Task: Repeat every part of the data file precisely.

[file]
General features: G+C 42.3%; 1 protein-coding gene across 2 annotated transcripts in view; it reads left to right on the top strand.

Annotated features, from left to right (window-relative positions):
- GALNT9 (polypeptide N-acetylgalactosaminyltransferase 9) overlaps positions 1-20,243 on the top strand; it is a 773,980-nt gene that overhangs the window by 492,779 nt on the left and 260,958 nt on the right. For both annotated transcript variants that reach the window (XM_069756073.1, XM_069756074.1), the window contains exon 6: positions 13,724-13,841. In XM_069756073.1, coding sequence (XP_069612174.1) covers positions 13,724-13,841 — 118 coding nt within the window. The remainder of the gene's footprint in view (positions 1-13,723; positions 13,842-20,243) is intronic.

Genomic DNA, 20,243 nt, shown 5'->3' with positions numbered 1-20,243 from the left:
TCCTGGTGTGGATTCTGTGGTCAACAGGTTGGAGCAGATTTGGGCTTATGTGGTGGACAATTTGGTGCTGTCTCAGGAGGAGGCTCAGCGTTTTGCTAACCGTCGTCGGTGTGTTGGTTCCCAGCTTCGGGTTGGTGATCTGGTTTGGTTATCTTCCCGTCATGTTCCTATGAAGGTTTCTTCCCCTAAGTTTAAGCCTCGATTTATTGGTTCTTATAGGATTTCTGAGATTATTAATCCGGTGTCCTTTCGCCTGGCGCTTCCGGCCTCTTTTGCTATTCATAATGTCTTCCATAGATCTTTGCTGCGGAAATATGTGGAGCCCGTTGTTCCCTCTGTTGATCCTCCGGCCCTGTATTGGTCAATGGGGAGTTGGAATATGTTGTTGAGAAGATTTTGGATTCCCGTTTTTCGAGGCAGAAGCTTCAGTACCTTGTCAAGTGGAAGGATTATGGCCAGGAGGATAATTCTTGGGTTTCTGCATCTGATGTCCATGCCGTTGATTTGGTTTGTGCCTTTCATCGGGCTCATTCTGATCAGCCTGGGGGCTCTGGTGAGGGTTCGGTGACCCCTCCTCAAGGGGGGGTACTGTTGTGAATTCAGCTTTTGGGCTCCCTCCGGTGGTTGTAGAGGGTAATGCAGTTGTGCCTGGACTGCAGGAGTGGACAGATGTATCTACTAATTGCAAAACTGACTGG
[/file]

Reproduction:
General features: G+C 42.3%; 1 protein-coding gene across 2 annotated transcripts in view; it reads left to right on the top strand.

Annotated features, from left to right (window-relative positions):
- GALNT9 (polypeptide N-acetylgalactosaminyltransferase 9) overlaps positions 1-20,243 on the top strand; it is a 773,980-nt gene that overhangs the window by 492,779 nt on the left and 260,958 nt on the right. For both annotated transcript variants that reach the window (XM_069756073.1, XM_069756074.1), the window contains exon 6: positions 13,724-13,841. In XM_069756073.1, coding sequence (XP_069612174.1) covers positions 13,724-13,841 — 118 coding nt within the window. The remainder of the gene's footprint in view (positions 1-13,723; positions 13,842-20,243) is intronic.

Genomic DNA, 20,243 nt, shown 5'->3' with positions numbered 1-20,243 from the left:
TCCTGGTGTGGATTCTGTGGTCAACAGGTTGGAGCAGATTTGGGCTTATGTGGTGGACAATTTGGTGCTGTCTCAGGAGGAGGCTCAGCGTTTTGCTAACCGTCGTCGGTGTGTTGGTTCCCAGCTTCGGGTTGGTGATCTGGTTTGGTTATCTTCCCGTCATGTTCCTATGAAGGTTTCTTCCCCTAAGTTTAAGCCTCGATTTATTGGTTCTTATAGGATTTCTGAGATTATTAATCCGGTGTCCTTTCGCCTGGCGCTTCCGGCCTCTTTTGCTATTCATAATGTCTTCCATAGATCTTTGCTGCGGAAATATGTGGAGCCCGTTGTTCCCTCTGTTGATCCTCCGGCCCTGTATTGGTCAATGGGGAGTTGGAATATGTTGTTGAGAAGATTTTGGATTCCCGTTTTTCGAGGCAGAAGCTTCAGTACCTTGTCAAGTGGAAGGATTATGGCCAGGAGGATAATTCTTGGGTTTCTGCATCTGATGTCCATGCCGTTGATTTGGTTTGTGCCTTTCATCGGGCTCATTCTGATCAGCCTGGGGGCTCTGGTGAGGGTTCGGTGACCCCTCCTCAAGGGGGGGTACTGTTGTGAATTCAGCTTTTGGGCTCCCTCCGGTGGTTGTAGAGGGTAATGCAGTTGTGCCTGGACTGCAGGAGTGGACAGATGTATCTACTAATTGCAAAACTGACTGG